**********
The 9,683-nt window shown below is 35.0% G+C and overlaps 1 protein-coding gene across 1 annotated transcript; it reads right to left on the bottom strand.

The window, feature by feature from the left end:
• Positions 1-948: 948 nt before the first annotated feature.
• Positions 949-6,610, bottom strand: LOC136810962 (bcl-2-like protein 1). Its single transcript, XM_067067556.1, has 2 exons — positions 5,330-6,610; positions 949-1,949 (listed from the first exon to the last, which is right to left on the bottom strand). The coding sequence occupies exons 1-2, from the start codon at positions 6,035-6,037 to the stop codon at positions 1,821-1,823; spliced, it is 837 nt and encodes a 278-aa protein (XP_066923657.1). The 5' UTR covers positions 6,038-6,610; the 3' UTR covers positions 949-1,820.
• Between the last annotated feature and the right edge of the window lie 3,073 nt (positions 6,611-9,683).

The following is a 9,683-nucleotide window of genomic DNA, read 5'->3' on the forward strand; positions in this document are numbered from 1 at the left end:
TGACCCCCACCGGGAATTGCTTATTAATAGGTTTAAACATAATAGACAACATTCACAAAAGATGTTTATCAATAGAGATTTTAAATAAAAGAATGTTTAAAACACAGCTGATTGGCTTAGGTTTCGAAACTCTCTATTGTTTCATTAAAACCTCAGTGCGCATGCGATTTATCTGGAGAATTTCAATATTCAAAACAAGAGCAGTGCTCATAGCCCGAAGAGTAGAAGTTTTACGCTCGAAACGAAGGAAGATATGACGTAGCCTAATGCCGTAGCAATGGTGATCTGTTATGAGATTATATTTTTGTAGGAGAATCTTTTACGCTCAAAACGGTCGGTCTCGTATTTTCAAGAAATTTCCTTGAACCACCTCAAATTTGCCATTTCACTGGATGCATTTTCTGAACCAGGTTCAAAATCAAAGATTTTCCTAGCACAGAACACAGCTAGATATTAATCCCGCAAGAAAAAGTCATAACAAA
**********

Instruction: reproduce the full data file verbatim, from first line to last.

The 9,683-nt window shown below is 35.0% G+C and overlaps 1 protein-coding gene across 1 annotated transcript; it reads right to left on the bottom strand.

The window, feature by feature from the left end:
• Positions 1-948: 948 nt before the first annotated feature.
• Positions 949-6,610, bottom strand: LOC136810962 (bcl-2-like protein 1). Its single transcript, XM_067067556.1, has 2 exons — positions 5,330-6,610; positions 949-1,949 (listed from the first exon to the last, which is right to left on the bottom strand). The coding sequence occupies exons 1-2, from the start codon at positions 6,035-6,037 to the stop codon at positions 1,821-1,823; spliced, it is 837 nt and encodes a 278-aa protein (XP_066923657.1). The 5' UTR covers positions 6,038-6,610; the 3' UTR covers positions 949-1,820.
• Between the last annotated feature and the right edge of the window lie 3,073 nt (positions 6,611-9,683).

The following is a 9,683-nucleotide window of genomic DNA, read 5'->3' on the forward strand; positions in this document are numbered from 1 at the left end:
TGACCCCCACCGGGAATTGCTTATTAATAGGTTTAAACATAATAGACAACATTCACAAAAGATGTTTATCAATAGAGATTTTAAATAAAAGAATGTTTAAAACACAGCTGATTGGCTTAGGTTTCGAAACTCTCTATTGTTTCATTAAAACCTCAGTGCGCATGCGATTTATCTGGAGAATTTCAATATTCAAAACAAGAGCAGTGCTCATAGCCCGAAGAGTAGAAGTTTTACGCTCGAAACGAAGGAAGATATGACGTAGCCTAATGCCGTAGCAATGGTGATCTGTTATGAGATTATATTTTTGTAGGAGAATCTTTTACGCTCAAAACGGTCGGTCTCGTATTTTCAAGAAATTTCCTTGAACCACCTCAAATTTGCCATTTCACTGGATGCATTTTCTGAACCAGGTTCAAAATCAAAGATTTTCCTAGCACAGAACACAGCTAGATATTAATCCCGCAAGAAAAAGTCATAACAAA